WASHINGTON (AP) — The budget gurus in Congress have failed for years to find a grand bargain to reduce the government's long-term debt, so this year they decided to go small. Just 1 percentage point would be shaved from the annual cost-of-living increase in military pensions for veterans under age 62.
WASHINGTON (AP) — In a sudden reprise of Cold War sensibilities, the U.S. and its allies are weighing sanctions on Moscow and whether to bolster defenses in Europe in response to Russia's military advances on Ukraine. Secretary of State John Kerry, soon on his way to Ukraine's capital, said world leaders "are prepared to go to the hilt in order to isolate Russia with respect to this invasion."
The leaders of the world's top industrialized powers turned on fellow G8 member Russia for its "clear" violation of Ukraine's sovereignty, withdrawing from preparations for June's G8 summit in Sochi. Symbolically billing themselves as the "G7," the leaders said Russia's actions were incompatible with the Group of Eight Nations, which Moscow joined in 1997, and said they would stay out of the Black Sea resort summit until the G8 can return to "meaningful" dialogue. The leaders said they joined together to "condemn the Russian Federation's clear violation of the sovereignty and territorial integrity of Ukraine, in contravention of Russia's obligations under the UN Charter and its 1997 basing agreement with Ukraine." "We call on Russia to address any ongoing security or human rights concerns that it has with Ukraine through direct negotiations, and/or via international observation or mediation under the auspices of the UN or the Organization for Security and Cooperation in Europe."
By Phil Stewart WASHINGTON (Reuters) - President Barack Obama needs to look "two or three moves out" as he weighs his response to Russia's seizure of Ukraine's Crimea Peninsula, which Moscow is unlikely to soon reverse, Obama's former defense secretary, Robert Gates, said on Sunday. Gates, a Russia expert and former CIA chief, portrayed a difficult path for Obama in which European allies may "huff and puff" but fail to match rhetoric with strong action and where Russian President Vladimir Putin feels he has the upper hand.
President Barack Obama will take his campaign to increase the minimum wage on the road in the coming week in an effort to build pressure on Republicans who oppose the raise. Obama will appear on Wednesday in New Bristol, Connecticut alongside four New England governors to make the case, the White House said. The president wants to increase the minimum wage to $10.10 an hour from $7.25, where it has been since 2009. The president will make the pitch a day after presenting his federal government budget proposal for fiscal year 2015.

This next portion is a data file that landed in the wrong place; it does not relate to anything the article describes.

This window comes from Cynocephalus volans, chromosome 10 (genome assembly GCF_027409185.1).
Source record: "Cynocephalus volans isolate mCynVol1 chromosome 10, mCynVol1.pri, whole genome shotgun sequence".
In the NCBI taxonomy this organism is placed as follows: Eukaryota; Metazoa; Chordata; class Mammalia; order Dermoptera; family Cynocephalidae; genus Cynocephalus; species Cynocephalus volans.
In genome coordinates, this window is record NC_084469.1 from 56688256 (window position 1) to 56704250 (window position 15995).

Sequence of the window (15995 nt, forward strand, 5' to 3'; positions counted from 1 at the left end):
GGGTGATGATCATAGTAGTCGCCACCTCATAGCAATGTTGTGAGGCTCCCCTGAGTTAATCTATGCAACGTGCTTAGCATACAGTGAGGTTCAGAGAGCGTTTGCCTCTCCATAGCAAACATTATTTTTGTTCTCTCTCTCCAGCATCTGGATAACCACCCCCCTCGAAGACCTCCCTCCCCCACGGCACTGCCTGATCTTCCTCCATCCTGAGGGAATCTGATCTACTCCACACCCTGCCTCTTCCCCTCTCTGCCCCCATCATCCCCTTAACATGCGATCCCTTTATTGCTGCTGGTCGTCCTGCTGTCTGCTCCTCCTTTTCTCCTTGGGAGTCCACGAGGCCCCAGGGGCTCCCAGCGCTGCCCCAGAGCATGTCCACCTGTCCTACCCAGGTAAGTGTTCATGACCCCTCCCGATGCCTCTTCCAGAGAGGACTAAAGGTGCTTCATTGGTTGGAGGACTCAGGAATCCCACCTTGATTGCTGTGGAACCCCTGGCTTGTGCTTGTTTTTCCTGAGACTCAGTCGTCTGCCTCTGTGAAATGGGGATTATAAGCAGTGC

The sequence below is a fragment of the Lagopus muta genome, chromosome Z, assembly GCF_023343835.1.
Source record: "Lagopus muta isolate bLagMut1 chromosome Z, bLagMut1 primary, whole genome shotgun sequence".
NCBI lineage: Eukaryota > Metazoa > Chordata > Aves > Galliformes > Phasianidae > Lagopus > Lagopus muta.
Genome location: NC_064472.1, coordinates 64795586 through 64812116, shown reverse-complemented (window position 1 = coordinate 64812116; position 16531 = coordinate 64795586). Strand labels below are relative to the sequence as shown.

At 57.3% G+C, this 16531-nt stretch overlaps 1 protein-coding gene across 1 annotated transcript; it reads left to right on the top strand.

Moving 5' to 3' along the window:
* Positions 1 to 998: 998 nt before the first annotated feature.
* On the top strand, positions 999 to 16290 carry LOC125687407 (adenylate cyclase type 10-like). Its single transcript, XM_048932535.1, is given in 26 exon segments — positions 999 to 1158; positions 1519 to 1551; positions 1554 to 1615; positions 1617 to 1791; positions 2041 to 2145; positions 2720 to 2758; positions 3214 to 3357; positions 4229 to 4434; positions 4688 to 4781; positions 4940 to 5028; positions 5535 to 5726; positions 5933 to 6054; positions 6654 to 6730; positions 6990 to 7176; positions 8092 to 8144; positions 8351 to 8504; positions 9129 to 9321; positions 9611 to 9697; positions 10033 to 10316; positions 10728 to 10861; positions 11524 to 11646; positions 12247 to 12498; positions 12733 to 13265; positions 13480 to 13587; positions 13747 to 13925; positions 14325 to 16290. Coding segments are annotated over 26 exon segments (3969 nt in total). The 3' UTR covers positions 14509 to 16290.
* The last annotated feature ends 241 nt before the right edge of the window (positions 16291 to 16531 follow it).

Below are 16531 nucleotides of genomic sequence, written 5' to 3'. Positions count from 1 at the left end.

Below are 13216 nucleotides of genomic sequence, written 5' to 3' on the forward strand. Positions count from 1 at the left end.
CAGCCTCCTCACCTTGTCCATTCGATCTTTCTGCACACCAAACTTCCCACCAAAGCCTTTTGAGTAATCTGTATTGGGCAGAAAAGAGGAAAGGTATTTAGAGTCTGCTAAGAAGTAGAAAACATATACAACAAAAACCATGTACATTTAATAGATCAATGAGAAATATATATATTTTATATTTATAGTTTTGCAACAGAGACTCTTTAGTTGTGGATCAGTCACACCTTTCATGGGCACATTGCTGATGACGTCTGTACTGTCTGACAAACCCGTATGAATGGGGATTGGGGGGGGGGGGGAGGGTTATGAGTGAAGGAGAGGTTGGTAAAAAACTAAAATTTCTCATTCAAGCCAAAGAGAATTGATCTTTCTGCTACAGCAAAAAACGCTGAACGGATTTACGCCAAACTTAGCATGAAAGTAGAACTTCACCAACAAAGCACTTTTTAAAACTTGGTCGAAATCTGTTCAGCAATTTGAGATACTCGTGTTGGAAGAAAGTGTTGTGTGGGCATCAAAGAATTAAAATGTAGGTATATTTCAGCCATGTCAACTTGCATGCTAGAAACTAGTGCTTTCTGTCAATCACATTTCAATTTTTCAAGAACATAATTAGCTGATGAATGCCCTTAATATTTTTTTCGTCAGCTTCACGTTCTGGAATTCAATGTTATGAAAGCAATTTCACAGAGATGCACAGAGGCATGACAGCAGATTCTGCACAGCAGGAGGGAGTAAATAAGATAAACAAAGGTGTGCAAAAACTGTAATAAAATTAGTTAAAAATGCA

Secretary of State John Kerry will visit Kiev on Tuesday to lend support to Ukraine's new interim leaders, US officials said, adding that Russian forces now controlled the Crimean peninsula. "In Kiev, on March 4, Secretary Kerry will meet with senior representatives of Ukraine's new government, leaders of the Rada and members of civil society," State Department spokeswoman Jen Psaki said. On a conference call with reporters, senior US administration officials repeatedly warned that Moscow risked a deepening fallout for sending its troops into southern Crimea.
US Secretary of State John Kerry warned Russia on Sunday that it risked losing its seat among the prestigious Group of Eight nations, as well as economic turmoil and sanctions, over the Ukraine crisis. The top US diplomat hit the Sunday US talk shows to ratchet up pressure on Moscow, after he convened a crisis conference call with European and Canadian foreign ministers, and President Barack Obama held a 90-minute phone call with counterpart Vladimir Putin on Saturday. Washington and its G8 allies were prepared to slap sanctions on Moscow, Kerry said, warning of damage to billions of dollars in trade and investment, as well as possible visa bans and moves by American businesses to quit Russia.
By Andrea Shalal WASHINGTON (Reuters) - Boeing Co is considering a slower build rate and other options to keep production of its EA-18G electronic attack planes running into 2017, and give Congress time to add more orders, a top company executive told Reuters in an interview. The St. Louis production line for Boeing's F/A-18E/F Super Hornets and EA-18G Growlers is slated to shut down after 2016 unless the Pentagon's No. 2 supplier wins additional U.S. or foreign orders for the planes soon. U.S. Navy officials often laud the performance, on-time deliveries, and low operating cost of the Super Hornet and Growler aircraft, which fly from U.S. aircraft carriers. But U.S. defense officials say the Pentagon's 2015 budget will not fund any more of the Boeing planes given competing budget demands and a growing focus on Lockheed Martin Corp's next-generation F-35 fighter, which has three models, including a carrier-based model for the Navy.